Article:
Why did the Department of Justice launch an inquiry into the sale of ImClone shares in 2001?

By Andrew Beattie AAA
A:

On December 28, 2001, the FDA announced that it was rejecting ImClone's new cancer drug, Erbitux. The drug represented a major portion of ImClone's pipeline, so the company's stock took a sharp dive. On the surface, it was just another example of legislative risk in the pharmaceutical industry. But closer scrutiny revealed a number of discrepancies. Leading up to the FDA announcement, many friends and family members of Samuel Waksal, the company's founder, sold their holdings. In short, it looked like Waksal had tipped off his people.

Among the people who showed uncanny insight into the FDA approval process was homemaking guru Martha Stewart, who had sold 4,000 shares on December 27. At the time, the stock was trading just below $60 and Stewart collected nearly $250,000 on the sale. Over the following months, the stock plummeted to just over $10. Stewart claimed to have had a pre-existing sell order with her broker, Merrill Lynch's Peter Bacanovic, so the Department of Justice launched an inquiry. The story fed off of Stewart's fame and she was forced to resign as CEO of her own company, Martha Stewart Living Omnimedia.

As more insider trading allegations surfaced and further legal actions were announced, ImClone shares fell below the $10 mark. In 2003, Waksal was arrested and sentenced to over seven years in prison and fined $4.3 million. In 2004, Stewart and Bacanovic were also found guilty. On July 16, Martha Stewart was sentenced to the minimum of five months in prison and fined $30,000. She was released in 2005 and returned to her company as "founding editorial director". ImClone recovered from the scandal and the drug Erbitux gained FDA approval in a second trial. Former corporate raider Carl Icahn scooped up a controlling interest in the company in 2006 and wiped out much of the old board of directors to become the new chairman.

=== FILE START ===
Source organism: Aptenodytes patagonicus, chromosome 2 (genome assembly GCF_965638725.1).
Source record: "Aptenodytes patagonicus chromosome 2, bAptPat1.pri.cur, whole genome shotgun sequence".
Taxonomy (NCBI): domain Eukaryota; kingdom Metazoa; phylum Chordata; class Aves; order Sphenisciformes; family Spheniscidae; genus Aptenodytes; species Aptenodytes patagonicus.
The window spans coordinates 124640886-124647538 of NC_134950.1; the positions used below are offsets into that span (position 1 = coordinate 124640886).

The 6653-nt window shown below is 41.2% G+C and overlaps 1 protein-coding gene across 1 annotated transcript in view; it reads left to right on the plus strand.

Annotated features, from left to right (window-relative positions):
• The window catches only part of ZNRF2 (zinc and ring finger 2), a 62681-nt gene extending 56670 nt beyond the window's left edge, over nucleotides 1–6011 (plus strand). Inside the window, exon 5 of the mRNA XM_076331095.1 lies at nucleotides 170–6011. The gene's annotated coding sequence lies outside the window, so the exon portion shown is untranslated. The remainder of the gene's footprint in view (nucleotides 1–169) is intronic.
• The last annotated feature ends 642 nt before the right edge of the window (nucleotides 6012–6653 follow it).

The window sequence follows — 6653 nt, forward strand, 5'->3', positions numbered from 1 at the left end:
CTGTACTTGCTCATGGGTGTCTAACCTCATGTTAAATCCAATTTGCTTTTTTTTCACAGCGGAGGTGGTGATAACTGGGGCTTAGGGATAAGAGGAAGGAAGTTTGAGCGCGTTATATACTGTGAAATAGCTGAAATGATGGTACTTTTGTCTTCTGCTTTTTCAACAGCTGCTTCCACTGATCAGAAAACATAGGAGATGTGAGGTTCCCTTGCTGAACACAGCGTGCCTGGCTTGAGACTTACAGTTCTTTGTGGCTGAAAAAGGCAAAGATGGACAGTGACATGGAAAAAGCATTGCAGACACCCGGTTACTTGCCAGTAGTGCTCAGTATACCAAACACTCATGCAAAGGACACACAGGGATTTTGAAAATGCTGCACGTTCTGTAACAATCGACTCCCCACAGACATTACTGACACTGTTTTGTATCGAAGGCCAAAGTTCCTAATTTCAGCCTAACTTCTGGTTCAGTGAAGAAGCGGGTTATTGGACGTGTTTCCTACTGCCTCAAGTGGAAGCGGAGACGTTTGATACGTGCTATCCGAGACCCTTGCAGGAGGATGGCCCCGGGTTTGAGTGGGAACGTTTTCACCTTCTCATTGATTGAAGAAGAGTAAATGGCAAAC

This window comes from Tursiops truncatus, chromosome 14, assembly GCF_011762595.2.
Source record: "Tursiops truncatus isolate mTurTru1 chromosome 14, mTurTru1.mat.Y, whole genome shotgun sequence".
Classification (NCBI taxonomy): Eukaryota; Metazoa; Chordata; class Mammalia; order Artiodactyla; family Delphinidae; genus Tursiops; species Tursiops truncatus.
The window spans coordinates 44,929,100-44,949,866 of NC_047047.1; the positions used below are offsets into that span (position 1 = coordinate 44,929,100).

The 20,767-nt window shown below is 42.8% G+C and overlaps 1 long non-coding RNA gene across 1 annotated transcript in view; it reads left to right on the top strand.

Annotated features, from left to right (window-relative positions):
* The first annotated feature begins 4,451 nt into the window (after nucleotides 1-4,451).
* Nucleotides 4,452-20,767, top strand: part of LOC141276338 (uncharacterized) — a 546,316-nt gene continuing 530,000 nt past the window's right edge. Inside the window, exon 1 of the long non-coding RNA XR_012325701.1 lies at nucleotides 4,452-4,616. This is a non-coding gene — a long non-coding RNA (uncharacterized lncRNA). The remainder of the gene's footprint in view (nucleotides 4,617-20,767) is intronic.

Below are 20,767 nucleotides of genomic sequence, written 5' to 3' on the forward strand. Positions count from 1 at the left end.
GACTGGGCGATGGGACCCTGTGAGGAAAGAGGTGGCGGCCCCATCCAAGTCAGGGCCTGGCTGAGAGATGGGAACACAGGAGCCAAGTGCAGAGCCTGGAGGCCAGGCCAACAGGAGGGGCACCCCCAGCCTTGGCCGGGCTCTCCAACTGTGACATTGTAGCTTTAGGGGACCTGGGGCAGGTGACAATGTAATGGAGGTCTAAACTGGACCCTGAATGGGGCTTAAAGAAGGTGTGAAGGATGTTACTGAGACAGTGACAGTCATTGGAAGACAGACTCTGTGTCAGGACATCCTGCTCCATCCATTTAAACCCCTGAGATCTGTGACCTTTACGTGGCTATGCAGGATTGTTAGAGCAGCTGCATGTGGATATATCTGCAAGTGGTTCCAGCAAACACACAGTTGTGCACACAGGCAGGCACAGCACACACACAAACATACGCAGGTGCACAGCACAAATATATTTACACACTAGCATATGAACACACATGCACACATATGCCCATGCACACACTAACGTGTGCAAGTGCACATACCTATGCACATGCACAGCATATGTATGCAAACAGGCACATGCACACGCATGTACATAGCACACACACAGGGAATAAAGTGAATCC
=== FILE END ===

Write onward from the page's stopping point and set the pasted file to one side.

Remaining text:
For more on this topic, read Uncovering Insider Trading and Measuring the Medicine Makers.

This question was answered by Andrew Beattie.

RELATED FAQS

  1. Does identity theft or credit card fraud also occur with cash-on-delivery?

    Understand the process of cash on delivery (COD) as well as where identity theft and fraud may occur and some techniques ...
  2. What methods are used to launder money?

    Learn about the methods that criminals use when they are looking to launder money. Many different methods are used, and they ...
  3. If caught, what implications does money laundering have on a business?

    Understand the damaging effects of money-laundering on businesses as well as anti-laundering measures businesses can use ...
  4. Is there any history of insider trading with Warren Buffett or Berkshire Hathaway?

    Read about the insider trading scandal between Lubrizol and Berkshire Hathaway in 2011, and see why insider trading is so ...
RELATED TERMS
  1. Financial Action Task Force (FATF)

    An intergovernmental organization that designs and promotes policies ...
  2. Banker Trojan

    A malicious computer program designed to gain access to confidential ...
  3. Black Market

    Economic activity that takes place outside government-sanctioned ...
  4. Bear Raid

    The illegal practice of ganging up to push a stock's price lower ...
  5. Cookie Jar Accounting

    A disingenuous accounting practice in which periods of good financial ...
  6. Financial Shenanigans

    Acts or actions designed to mask or misrepresent the true financial ...

You May Also Like

Related Articles
  1. Chart Advisor

    The Best Way Into Big Pharma? See This ...

  2. Investing News

    Will Bitcoin And Walmart Force Western ...

  3. Professionals

    Internships: Find The Best One For You

  4. Active Trading

    What Is A Pyramid Scheme?

  5. Trading Strategies

    What Is The Difference Between After-Hours ...

Trading Center